Since the Middle Ages, Romania has be renown for vampires. In the kingdoms and dominions of Transylvania, Wallachia, and Moldavia that the tales of vampires are the more abundant than anywhere else. The Romanian folklore remained infallible despite interventions that were historically present from the Romans, the Hungarians and the Ottoman Turks. Romania maintained absolute rules and regulations in obstructing the dead from coming back to life.
Traditional Romanians believed that the initial sign of one being or becoming a vampire was the birth of a child under abnormal circumstances. Some of these circumstances included a child being born out of wedlock, born with a caul (the amniotic membrane that surrounds a fetus), or death occurring before a baptismal could be performed. If a person was aware of their irregular births, they would leave instructions upon their deaths to have the necessary precautions taken, preventing them from rising again as one of the undead. It was also believed that if a woman was with child and did not consume salt, or was to be gazed upon by a vampire, especially one past her 6 month of pregnancy, that her child was doomed to eternal damnation of becoming one of the undead. The only way to redeem the unborn child’s soul was to seek the blessing of the Church. Yet another belief regarding vampires and the birth of a child was to be born the seventh son of the seventh son, or likewise, the seventh daughter of the seventh daughter. They were said to sometimes be born with a tail and could eventually become a vampire.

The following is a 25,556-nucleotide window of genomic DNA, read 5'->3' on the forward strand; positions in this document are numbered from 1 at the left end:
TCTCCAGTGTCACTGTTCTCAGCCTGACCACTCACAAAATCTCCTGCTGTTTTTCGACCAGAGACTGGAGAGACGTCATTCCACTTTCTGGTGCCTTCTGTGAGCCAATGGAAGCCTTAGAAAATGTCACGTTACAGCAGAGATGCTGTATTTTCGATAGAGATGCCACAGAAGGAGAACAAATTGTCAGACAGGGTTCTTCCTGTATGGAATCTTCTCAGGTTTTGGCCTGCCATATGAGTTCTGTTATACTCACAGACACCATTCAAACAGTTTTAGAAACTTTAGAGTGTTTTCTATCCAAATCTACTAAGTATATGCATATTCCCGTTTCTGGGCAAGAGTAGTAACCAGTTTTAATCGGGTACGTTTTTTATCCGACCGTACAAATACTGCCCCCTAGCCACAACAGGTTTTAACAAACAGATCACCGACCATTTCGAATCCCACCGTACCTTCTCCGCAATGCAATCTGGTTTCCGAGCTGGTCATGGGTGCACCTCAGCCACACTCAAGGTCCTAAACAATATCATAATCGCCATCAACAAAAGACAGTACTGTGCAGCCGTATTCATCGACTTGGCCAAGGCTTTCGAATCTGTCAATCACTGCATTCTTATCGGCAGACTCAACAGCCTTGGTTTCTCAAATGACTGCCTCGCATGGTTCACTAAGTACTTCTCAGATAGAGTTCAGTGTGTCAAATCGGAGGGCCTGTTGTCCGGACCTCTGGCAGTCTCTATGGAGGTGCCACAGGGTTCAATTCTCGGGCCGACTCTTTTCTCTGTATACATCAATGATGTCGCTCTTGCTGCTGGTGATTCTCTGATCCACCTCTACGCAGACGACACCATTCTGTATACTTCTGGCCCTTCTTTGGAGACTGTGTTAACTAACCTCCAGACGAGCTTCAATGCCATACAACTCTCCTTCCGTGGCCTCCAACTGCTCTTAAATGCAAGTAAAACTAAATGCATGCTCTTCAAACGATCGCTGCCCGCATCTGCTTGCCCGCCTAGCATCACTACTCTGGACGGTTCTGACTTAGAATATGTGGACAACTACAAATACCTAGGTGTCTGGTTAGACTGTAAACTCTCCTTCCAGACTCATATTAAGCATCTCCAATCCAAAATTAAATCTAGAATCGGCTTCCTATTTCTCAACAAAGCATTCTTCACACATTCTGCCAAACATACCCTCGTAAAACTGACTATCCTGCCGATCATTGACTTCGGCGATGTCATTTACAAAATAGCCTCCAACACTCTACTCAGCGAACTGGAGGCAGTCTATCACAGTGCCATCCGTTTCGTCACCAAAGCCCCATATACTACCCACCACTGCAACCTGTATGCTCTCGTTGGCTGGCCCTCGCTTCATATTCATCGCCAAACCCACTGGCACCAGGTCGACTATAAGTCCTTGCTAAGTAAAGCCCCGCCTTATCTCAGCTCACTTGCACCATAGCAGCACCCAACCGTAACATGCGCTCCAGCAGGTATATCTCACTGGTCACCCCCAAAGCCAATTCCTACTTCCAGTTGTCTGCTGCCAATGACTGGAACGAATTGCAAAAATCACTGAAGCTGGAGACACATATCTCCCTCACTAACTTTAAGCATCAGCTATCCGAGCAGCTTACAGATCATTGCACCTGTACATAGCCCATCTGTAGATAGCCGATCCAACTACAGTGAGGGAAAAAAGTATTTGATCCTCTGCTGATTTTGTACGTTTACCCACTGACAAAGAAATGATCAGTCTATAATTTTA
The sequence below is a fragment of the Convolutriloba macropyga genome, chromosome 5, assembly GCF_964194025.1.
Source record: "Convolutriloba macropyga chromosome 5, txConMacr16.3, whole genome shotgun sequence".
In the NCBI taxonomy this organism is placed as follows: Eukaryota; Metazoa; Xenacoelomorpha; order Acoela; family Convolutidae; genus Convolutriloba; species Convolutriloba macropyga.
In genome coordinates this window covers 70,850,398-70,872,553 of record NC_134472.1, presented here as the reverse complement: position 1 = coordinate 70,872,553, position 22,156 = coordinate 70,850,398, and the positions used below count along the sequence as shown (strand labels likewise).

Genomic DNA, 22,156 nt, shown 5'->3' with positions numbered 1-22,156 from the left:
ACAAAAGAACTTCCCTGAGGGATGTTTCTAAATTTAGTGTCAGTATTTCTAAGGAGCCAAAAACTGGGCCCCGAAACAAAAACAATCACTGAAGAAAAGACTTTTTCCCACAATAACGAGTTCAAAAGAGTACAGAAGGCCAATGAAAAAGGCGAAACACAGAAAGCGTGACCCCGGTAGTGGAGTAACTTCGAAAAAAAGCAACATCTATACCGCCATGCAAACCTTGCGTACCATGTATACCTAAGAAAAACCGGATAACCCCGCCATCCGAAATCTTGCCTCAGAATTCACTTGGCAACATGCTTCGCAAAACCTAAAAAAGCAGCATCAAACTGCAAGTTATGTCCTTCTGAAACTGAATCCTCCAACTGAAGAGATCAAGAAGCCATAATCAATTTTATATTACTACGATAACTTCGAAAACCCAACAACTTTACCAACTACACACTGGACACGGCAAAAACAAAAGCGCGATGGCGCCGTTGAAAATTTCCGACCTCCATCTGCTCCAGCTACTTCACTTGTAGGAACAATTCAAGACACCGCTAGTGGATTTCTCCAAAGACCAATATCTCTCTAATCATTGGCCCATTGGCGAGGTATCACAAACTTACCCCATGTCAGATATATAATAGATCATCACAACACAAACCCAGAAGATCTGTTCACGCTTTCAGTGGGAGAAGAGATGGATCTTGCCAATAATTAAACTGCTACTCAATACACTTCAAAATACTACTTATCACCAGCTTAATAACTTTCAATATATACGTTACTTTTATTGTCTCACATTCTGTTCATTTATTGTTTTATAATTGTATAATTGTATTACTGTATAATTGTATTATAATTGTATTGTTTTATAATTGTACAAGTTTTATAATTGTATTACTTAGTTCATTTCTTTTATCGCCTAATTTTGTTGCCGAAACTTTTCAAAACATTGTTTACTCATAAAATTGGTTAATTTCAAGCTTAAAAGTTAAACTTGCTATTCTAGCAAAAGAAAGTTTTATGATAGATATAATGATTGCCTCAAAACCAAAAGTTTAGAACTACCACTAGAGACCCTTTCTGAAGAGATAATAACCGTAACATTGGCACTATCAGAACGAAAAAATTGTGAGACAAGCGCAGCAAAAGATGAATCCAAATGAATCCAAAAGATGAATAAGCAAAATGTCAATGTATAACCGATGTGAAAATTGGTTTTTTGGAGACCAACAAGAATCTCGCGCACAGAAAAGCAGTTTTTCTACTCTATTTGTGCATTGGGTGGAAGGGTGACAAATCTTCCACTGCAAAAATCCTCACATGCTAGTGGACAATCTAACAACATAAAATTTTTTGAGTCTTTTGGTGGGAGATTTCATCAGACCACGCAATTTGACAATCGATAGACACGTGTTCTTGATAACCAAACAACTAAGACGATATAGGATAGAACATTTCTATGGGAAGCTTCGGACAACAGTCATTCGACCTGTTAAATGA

Although odd births were the most prevalent in beliefs of one becoming a vampire in Romania, it was not the only way one couldbecome a member of the undead. If someone was bitten, they could become a vampire. If someone lived a wicked life such as practicing witchcraft, committed suicide, had sworn a false oath, was excommunicated by the Church, or their corpse was leaped over by a cat, they were prime vampire candidates.